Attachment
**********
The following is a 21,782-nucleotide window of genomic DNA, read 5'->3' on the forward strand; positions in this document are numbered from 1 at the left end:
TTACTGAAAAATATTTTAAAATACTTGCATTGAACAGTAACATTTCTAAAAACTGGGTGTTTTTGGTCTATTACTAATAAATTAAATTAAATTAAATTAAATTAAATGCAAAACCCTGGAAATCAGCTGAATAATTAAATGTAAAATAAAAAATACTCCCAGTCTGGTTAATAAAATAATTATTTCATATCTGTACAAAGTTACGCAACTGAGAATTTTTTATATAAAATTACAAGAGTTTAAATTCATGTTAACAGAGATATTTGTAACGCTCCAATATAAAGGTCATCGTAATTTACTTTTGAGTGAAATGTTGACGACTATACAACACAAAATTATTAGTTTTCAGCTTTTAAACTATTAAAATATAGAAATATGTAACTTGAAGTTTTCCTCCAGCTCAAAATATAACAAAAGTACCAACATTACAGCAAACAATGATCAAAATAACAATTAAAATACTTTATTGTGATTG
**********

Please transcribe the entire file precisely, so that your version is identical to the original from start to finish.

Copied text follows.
The following is a 21,782-nucleotide window of genomic DNA, read 5'->3' on the forward strand; positions in this document are numbered from 1 at the left end:
TTACTGAAAAATATTTTAAAATACTTGCATTGAACAGTAACATTTCTAAAAACTGGGTGTTTTTGGTCTATTACTAATAAATTAAATTAAATTAAATTAAATTAAATGCAAAACCCTGGAAATCAGCTGAATAATTAAATGTAAAATAAAAAATACTCCCAGTCTGGTTAATAAAATAATTATTTCATATCTGTACAAAGTTACGCAACTGAGAATTTTTTATATAAAATTACAAGAGTTTAAATTCATGTTAACAGAGATATTTGTAACGCTCCAATATAAAGGTCATCGTAATTTACTTTTGAGTGAAATGTTGACGACTATACAACACAAAATTATTAGTTTTCAGCTTTTAAACTATTAAAATATAGAAATATGTAACTTGAAGTTTTCCTCCAGCTCAAAATATAACAAAAGTACCAACATTACAGCAAACAATGATCAAAATAACAATTAAAATACTTTATTGTGATTG